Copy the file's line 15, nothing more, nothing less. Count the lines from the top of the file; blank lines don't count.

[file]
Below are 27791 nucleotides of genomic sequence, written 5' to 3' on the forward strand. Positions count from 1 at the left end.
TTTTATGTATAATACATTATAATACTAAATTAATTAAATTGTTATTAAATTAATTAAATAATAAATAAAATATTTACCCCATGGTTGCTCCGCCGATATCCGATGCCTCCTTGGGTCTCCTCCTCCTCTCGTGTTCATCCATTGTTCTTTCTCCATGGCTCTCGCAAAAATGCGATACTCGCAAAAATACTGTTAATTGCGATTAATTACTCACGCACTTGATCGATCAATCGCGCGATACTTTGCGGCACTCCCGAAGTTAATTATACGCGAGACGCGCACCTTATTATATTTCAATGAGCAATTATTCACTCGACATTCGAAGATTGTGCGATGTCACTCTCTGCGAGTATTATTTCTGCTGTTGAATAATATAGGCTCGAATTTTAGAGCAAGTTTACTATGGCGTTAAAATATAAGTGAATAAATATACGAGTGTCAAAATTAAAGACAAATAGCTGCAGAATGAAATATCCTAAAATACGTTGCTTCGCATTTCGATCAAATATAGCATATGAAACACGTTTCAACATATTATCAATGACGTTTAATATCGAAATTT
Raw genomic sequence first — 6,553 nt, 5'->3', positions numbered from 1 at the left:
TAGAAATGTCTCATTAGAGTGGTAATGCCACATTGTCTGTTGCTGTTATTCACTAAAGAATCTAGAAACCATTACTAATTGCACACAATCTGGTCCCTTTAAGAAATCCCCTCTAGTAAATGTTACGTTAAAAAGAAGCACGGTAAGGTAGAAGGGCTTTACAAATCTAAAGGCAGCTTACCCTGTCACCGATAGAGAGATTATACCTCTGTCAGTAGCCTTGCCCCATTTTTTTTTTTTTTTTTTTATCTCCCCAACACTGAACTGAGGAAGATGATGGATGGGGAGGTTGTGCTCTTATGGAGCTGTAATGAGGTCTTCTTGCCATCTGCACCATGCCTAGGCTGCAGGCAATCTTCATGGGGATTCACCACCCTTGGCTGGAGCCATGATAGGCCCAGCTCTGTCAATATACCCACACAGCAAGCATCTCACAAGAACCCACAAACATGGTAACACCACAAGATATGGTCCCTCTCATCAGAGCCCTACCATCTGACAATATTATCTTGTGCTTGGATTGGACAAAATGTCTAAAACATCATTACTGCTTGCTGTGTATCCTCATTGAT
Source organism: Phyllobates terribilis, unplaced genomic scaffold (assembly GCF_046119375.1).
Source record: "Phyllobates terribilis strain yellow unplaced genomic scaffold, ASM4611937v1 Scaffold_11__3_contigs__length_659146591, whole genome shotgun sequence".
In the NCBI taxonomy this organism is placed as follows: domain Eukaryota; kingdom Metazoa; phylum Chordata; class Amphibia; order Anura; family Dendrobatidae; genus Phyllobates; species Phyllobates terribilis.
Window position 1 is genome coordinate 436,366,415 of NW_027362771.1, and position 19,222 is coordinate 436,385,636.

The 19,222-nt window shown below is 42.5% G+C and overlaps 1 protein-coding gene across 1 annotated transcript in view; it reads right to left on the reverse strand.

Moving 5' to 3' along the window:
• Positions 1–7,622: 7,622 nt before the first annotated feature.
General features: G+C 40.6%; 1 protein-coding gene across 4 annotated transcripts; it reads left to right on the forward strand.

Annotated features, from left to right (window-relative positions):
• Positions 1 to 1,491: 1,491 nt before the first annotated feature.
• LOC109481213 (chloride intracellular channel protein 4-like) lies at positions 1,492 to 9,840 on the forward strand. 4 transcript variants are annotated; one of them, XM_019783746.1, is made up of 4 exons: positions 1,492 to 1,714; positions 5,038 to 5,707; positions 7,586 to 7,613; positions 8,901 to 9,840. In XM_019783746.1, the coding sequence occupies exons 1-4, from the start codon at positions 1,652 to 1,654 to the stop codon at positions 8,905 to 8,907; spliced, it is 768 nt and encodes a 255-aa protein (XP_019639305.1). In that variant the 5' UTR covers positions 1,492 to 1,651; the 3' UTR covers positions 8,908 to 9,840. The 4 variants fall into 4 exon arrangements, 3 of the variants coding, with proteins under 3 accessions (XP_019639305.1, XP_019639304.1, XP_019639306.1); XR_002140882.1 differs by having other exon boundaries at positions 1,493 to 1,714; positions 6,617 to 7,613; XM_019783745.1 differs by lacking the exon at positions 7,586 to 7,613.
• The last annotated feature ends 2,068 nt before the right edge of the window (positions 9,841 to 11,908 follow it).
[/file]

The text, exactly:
• LOC109481213 (chloride intracellular channel protein 4-like) lies at positions 1,492 to 9,840 on the forward strand. 4 transcript variants are annotated; one of them, XM_019783746.1, is made up of 4 exons: positions 1,492 to 1,714; positions 5,038 to 5,707; positions 7,586 to 7,613; positions 8,901 to 9,840. In XM_019783746.1, the coding sequence occupies exons 1-4, from the start codon at positions 1,652 to 1,654 to the stop codon at positions 8,905 to 8,907; spliced, it is 768 nt and encodes a 255-aa protein (XP_019639305.1). In that variant the 5' UTR covers positions 1,492 to 1,651; the 3' UTR covers positions 8,908 to 9,840. The 4 variants fall into 4 exon arrangements, 3 of the variants coding, with proteins under 3 accessions (XP_019639305.1, XP_019639304.1, XP_019639306.1); XR_002140882.1 differs by having other exon boundaries at positions 1,493 to 1,714; positions 6,617 to 7,613; XM_019783745.1 differs by lacking the exon at positions 7,586 to 7,613.